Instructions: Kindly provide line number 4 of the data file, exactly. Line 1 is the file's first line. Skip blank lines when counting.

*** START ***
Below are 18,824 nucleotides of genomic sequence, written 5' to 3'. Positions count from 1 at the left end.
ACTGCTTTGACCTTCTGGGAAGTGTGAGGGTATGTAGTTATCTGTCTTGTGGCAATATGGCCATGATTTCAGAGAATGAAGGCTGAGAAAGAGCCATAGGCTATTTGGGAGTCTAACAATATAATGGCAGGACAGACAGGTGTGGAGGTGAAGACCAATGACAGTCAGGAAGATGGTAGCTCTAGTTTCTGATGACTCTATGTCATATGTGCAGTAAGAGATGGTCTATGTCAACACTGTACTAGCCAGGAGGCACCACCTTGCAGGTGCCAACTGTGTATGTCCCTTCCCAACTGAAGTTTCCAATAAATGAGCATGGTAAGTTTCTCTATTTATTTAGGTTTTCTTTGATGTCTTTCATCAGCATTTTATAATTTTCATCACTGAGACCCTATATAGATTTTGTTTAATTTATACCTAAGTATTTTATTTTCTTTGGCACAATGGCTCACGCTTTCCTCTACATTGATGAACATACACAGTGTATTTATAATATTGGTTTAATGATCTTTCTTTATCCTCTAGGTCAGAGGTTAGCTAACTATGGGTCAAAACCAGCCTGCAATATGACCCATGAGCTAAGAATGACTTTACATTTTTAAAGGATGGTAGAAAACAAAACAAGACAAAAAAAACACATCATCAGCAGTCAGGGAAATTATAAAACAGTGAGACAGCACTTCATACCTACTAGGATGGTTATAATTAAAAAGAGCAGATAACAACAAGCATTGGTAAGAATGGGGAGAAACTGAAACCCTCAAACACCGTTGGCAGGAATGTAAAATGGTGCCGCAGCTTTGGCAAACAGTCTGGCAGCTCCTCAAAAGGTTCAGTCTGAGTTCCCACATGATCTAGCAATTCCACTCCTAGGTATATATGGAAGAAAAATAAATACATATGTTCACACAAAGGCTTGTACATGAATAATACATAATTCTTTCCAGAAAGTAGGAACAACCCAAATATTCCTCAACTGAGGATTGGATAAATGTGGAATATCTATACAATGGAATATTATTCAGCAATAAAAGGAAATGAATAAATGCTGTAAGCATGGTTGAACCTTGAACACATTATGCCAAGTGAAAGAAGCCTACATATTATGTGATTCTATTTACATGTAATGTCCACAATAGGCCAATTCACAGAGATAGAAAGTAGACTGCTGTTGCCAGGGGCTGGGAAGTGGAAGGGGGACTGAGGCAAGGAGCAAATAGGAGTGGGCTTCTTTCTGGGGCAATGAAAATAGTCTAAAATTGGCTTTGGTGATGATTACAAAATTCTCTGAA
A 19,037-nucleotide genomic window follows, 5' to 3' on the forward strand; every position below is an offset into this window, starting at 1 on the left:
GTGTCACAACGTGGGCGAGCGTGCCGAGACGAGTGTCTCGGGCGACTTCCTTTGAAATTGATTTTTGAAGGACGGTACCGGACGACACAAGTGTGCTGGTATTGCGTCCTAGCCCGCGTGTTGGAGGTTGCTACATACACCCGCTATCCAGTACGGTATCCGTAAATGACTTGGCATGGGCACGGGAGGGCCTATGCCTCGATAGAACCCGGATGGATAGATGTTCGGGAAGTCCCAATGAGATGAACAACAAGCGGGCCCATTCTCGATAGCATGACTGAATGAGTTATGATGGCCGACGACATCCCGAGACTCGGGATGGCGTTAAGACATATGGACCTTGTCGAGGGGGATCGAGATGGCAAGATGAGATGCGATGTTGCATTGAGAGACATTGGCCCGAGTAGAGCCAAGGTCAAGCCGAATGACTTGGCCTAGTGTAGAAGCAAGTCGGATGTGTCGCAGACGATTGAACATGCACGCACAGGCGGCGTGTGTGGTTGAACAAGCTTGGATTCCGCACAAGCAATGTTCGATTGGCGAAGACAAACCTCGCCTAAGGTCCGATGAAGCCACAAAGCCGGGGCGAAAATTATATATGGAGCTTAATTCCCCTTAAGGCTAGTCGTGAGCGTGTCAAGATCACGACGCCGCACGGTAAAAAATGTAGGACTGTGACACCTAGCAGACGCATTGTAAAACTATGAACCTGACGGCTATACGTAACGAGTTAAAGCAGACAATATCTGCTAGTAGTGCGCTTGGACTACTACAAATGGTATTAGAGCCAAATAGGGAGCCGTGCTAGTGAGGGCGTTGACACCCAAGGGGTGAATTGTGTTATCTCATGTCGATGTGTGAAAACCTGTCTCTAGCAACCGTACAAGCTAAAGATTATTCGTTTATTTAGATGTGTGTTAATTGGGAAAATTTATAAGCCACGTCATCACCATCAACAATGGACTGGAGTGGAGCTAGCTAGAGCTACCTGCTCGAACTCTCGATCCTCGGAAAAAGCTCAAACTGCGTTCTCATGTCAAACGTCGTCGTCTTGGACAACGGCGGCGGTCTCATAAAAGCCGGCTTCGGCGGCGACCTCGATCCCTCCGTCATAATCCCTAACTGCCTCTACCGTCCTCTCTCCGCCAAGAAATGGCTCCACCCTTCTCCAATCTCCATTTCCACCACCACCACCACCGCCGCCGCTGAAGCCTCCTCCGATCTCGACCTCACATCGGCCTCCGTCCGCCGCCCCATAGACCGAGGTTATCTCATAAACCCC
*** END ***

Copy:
GTGTCACAACGTGGGCGAGCGTGCCGAGACGAGTGTCTCGGGCGACTTCCTTTGAAATTGATTTTTGAAGGACGGTACCGGACGACACAAGTGTGCTGGTATTGCGTCCTAGCCCGCGTGTTGGAGGTTGCTACATACACCCGCTATCCAGTACGGTATCCGTAAATGACTTGGCATGGGCACGGGAGGGCCTATGCCTCGATAGAACCCGGATGGATAGATGTTCGGGAAGTCCCAATGAGATGAACAACAAGCGGGCCCATTCTCGATAGCATGACTGAATGAGTTATGATGGCCGACGACATCCCGAGACTCGGGATGGCGTTAAGACATATGGACCTTGTCGAGGGGGATCGAGATGGCAAGATGAGATGCGATGTTGCATTGAGAGACATTGGCCCGAGTAGAGCCAAGGTCAAGCCGAATGACTTGGCCTAGTGTAGAAGCAAGTCGGATGTGTCGCAGACGATTGAACATGCACGCACAGGCGGCGTGTGTGGTTGAACAAGCTTGGATTCCGCACAAGCAATGTTCGATTGGCGAAGACAAACCTCGCCTAAGGTCCGATGAAGCCACAAAGCCGGGGCGAAAATTATATATGGAGCTTAATTCCCCTTAAGGCTAGTCGTGAGCGTGTCAAGATCACGACGCCGCACGGTAAAAAATGTAGGACTGTGACACCTAGCAGACGCATTGTAAAACTATGAACCTGACGGCTATACGTAACGAGTTAAAGCAGACAATATCTGCTAGTAGTGCGCTTGGACTACTACAAATGGTATTAGAGCCAAATAGGGAGCCGTGCTAGTGAGGGCGTTGACACCCAAGGGGTGAATTGTGTTATCTCATGTCGATGTGTGAAAACCTGTCTCTAGCAACCGTACAAGCTAAAGATTATTCGTTTATTTAGATGTGTGTTAATTGGGAAAATTTATAAGCCACGTCATCACCATCAACAATGGACTGGAGTGGAGCTAGCTAGAGCTACCTGCTCGAACTCTCGATCCTCGGAAAAAGCTCAAACTGCGTTCTCATGTCAAACGTCGTCGTCTTGGACAACGGCGGCGGTCTCATAAAAGCCGGCTTCGGCGGCGACCTCGATCCCTCCGTCATAATCCCTAACTGCCTCTACCGTCCTCTCTCCGCCAAGAAATGGCTCCACCCTTCTCCAATCTCCATTTCCACCACCACCACCACCGCCGCCGCTGAAGCCTCCTCCGATCTCGACCTCACATCGGCCTCCGTCCGCCGCCCCATAGACCGAGGTTATCTCATAAACCCC